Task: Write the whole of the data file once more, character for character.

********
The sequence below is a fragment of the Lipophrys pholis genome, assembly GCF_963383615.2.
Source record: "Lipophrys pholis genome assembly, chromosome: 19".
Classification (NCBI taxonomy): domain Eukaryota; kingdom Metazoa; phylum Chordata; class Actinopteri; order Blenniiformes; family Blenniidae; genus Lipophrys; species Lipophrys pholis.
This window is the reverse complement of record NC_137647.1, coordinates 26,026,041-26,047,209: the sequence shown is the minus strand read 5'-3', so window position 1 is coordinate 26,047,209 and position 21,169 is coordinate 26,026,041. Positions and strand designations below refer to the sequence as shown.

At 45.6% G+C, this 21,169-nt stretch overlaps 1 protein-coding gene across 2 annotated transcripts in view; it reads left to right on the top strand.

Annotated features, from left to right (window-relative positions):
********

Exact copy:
The sequence below is a fragment of the Lipophrys pholis genome, assembly GCF_963383615.2.
Source record: "Lipophrys pholis genome assembly, chromosome: 19".
Classification (NCBI taxonomy): domain Eukaryota; kingdom Metazoa; phylum Chordata; class Actinopteri; order Blenniiformes; family Blenniidae; genus Lipophrys; species Lipophrys pholis.
This window is the reverse complement of record NC_137647.1, coordinates 26,026,041-26,047,209: the sequence shown is the minus strand read 5'-3', so window position 1 is coordinate 26,047,209 and position 21,169 is coordinate 26,026,041. Positions and strand designations below refer to the sequence as shown.

At 45.6% G+C, this 21,169-nt stretch overlaps 1 protein-coding gene across 2 annotated transcripts in view; it reads left to right on the top strand.

Annotated features, from left to right (window-relative positions):